Springer

Measuring heavy metal migration rates in a low-permeability soil

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Abstract
Heavy metals at high concentrations are often toxic to living organisms, and their environmental toxicity depends on soil properties. It has long been thought that in clay-rich, low-permeability soils, heavy metals are bound to soil particles, and thus there are only few toxicity risks. This study questioned this perception and tested heavy metal mobility in such a soil, of the London Clay series, using a benchtop centrifuge. Soil columns were placed in the centrifuge and were infiltrated with solutions of Cu, Ni and Zn ions, while the centrifuge was running at three different gravity levels, at 5,280, 2,600 and 1,300 gravities. The measured rates of migration of Cu, Ni and Zn ions were extrapolated down to 1 gravity, which represents field conditions, the conditions for which an assessment of risk due to metal toxicity would be needed. It was found that heavy metal movement was significant in London Clay, Ni being the most mobile metal in the study, followed by Zn and then Cu ions. Centrifuge infiltration tests were proven to be a valuable tool in the study and quantification of metal mobility in low-permeability soil, because they were easy to run and precise in predicting metal movement in London Clay.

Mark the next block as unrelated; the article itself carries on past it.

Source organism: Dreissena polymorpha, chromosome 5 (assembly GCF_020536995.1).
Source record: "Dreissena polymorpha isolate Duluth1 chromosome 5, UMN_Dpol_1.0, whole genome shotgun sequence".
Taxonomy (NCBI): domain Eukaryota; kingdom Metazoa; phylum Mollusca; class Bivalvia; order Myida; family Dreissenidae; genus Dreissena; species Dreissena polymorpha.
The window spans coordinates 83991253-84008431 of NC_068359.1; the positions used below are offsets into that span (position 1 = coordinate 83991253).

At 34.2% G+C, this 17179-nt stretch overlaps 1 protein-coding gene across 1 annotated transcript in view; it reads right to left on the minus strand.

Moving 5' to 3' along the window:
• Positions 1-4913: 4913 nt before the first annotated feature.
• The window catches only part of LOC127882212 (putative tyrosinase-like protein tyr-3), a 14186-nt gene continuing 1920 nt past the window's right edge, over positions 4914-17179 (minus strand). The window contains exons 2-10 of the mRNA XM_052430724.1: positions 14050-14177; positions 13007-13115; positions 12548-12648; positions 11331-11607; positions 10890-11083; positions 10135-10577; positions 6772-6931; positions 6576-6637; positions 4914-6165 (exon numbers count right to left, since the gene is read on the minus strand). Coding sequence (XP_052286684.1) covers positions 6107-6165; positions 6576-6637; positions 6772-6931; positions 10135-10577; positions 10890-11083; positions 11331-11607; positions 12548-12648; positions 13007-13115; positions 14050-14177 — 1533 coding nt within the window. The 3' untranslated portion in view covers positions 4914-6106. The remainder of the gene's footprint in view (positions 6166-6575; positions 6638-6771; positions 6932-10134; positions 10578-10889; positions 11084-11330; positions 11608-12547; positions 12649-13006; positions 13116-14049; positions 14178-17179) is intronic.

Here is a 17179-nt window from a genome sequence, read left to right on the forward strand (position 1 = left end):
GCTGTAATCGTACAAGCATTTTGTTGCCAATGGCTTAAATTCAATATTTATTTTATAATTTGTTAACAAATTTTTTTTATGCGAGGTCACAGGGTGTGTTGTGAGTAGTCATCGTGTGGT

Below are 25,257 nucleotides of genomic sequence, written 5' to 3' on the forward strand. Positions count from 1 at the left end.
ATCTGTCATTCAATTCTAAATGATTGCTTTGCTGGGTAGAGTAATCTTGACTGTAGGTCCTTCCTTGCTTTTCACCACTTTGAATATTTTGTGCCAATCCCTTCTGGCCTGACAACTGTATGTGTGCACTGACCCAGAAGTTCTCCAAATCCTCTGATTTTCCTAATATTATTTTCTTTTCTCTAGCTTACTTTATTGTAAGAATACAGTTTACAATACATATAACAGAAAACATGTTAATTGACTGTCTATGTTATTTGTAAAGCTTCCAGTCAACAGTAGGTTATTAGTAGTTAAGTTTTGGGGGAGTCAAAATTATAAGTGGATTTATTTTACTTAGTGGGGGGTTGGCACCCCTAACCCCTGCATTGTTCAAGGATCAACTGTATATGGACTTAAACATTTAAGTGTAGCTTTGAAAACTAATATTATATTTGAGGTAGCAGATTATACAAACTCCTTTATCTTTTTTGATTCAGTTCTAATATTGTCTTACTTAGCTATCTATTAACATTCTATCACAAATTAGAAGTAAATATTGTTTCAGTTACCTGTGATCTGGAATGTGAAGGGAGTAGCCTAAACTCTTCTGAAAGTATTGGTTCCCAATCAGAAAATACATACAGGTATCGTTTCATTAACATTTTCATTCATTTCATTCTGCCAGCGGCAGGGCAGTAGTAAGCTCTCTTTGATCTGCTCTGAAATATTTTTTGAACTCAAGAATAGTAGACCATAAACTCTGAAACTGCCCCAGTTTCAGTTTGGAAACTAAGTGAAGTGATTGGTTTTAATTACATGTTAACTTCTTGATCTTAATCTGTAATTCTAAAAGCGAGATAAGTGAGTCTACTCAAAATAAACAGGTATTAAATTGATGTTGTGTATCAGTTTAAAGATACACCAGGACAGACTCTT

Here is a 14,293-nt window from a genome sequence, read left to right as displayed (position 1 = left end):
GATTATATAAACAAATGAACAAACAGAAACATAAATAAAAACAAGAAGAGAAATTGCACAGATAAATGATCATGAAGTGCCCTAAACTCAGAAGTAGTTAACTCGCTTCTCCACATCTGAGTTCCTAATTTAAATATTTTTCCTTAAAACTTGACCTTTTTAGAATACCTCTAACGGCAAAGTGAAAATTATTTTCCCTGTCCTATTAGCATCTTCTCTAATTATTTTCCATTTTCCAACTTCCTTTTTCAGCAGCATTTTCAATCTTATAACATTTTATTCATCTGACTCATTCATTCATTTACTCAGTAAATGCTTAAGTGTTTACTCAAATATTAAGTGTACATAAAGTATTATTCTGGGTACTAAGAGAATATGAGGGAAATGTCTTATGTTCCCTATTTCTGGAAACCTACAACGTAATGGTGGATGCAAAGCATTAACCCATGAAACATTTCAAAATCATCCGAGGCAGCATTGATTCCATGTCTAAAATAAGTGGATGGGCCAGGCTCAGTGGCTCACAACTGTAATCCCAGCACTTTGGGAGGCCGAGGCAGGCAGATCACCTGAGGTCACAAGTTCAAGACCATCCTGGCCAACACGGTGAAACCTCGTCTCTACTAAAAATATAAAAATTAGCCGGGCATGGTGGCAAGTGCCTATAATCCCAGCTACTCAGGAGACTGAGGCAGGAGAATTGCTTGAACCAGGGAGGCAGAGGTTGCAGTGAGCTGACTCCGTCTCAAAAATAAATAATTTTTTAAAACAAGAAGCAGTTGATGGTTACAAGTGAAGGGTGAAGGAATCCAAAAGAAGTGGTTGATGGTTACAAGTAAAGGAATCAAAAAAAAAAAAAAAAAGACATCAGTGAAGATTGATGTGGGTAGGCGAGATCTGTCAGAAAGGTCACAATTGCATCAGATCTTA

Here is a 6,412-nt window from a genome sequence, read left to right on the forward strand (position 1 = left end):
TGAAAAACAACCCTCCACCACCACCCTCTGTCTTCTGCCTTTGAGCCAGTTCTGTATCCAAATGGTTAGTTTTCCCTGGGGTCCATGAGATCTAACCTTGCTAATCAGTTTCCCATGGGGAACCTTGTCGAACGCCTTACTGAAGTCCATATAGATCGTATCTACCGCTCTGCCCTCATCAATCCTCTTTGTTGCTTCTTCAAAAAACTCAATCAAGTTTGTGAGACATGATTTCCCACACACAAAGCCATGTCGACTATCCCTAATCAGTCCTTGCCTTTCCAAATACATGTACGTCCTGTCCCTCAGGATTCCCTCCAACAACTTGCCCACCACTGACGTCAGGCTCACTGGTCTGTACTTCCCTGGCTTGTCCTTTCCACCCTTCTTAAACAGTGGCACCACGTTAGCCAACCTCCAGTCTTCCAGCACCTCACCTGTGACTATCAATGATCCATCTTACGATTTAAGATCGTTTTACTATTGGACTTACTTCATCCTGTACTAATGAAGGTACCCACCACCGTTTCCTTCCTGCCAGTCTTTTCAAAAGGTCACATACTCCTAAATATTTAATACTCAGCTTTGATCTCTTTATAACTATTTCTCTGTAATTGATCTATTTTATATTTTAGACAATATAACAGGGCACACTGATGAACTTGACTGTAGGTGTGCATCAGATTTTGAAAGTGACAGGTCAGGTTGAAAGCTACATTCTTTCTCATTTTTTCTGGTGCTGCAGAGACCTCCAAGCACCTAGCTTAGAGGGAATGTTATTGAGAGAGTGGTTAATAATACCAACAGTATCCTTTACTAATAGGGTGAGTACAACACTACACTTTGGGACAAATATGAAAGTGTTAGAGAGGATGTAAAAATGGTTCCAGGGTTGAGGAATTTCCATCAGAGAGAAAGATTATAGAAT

Keywords: Copper, Nickel, Zinc, Centrifuge, Mobility, London Clay, Soils

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